Monday, January 24, 2011

Bathroom sex, again?

An irritating Hollywood cliché that needs to stop is bathroom sex. The couple, who have likely just met, duck into a public restroom for frenzied sex. I know what this is supposed to communicate: the impulsiveness of the characters, as they are caught up in the sexual arousal of the moment.  It shows how spontaneous the characters are and how in their aroused state they can’t possibly wait, or take the time to get a room. It worked for me as a Hollywood scriptwriting shorthand the first time I saw it in a movie, and maybe it worked the second time, too. Now that I’ve seen it a dozen times or more, it says something different. It says the screenwriter, or whoever added the scene, is lazy and unwilling to create a new scene, a less generic scene, a scene that will show us something we didn’t know about these particular characters. The bathroom sex scene overlooks the reality of what it is like to be inside a public men’s restroom in the United States. More on that in a moment.

The Social Network is currently winning a considerable amount of critical acclaim (Best Picture: LA Film Critics Association, NY Film Critics Circle, National Society of Film Critics, National Board of Review; Best Picture – Drama: The Golden Globes; etc.). The SF Strangelove capsule review: the opening scene where a fictionalized Mark Zuckerberg (played by Jesse Eisenberg) has a conversation with his girlfriend and she abruptly breaks up with him is well-done. Credit goes to Aaron Sorkin’s screenplay. The remainder of the film never recaptures this level of interest or energy and is lifeless by comparison. If this movie is about the founding of internet phenomenon Facebook, it left most of my questions unanswered. The corporate shenanigans that are portrayed offer little drama.

The Social Network, alas, has a “sex in a public bathroom” scene. It’s a two-for-one scene with two couples in adjacent stalls. Here, I am compelled to describe why this scene is unlikely and unappealing. The public restroom habits of the United States male make frenzied activity hazardous. Since the floor and most other surfaces will be wet with a generous coating of urine, the fancy footwork these sex scenes require would risk a fall, resulting in a concussion or other serious injury. If the amorous couple survives this hazard then, truly, the sights and smells of the male public restroom will be more than sufficient to quell their ardor. The United States male has not learned the courtesy of flushing when he is done. This problem becomes additive, until with time the amount of waste material is no longer flushable and any attempt to do so will cause it to overflow across the floor. The odors and visual impact of the male public restroom are powerful enough to extinguish any thought of sex, sending even the stout-hearted reeling, fleeing from the sensory assault.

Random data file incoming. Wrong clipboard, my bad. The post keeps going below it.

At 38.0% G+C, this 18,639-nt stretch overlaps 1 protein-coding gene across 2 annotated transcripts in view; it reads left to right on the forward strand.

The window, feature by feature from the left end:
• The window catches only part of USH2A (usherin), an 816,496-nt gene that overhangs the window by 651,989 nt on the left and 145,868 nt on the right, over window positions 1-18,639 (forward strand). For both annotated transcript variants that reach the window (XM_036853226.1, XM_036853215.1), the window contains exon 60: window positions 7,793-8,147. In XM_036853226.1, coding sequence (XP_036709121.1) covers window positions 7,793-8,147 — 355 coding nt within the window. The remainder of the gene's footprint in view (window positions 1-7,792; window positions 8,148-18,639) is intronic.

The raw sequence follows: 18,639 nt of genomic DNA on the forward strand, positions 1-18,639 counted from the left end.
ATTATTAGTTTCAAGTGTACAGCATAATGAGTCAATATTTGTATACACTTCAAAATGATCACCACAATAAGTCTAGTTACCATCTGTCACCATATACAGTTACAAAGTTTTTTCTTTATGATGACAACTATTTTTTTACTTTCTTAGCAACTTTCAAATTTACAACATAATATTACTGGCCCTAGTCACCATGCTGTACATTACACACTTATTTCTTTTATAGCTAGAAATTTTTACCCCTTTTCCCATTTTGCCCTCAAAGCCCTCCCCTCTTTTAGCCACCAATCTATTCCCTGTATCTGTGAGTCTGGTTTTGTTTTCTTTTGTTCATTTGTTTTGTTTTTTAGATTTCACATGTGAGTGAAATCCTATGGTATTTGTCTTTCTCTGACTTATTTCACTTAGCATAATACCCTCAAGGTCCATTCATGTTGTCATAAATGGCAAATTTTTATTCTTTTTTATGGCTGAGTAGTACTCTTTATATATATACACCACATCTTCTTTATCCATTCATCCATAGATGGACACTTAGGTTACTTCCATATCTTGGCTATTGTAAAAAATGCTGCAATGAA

1. Thanks for the men's room tour, Strangelove for SF. At least now we know why many men prefer to use the great outdoors!

  2. Hi Laurie,
    Men are primitive creatures, barely civilized. The outdoors is still their native home.

  3. Ben Roethlisberger and Larry Craig would disagree with you-- which is another way of making your point.

  4. Paul: I will grant you there is a certain sort that is undeterred. Hopefully they are the exception rather than the rule.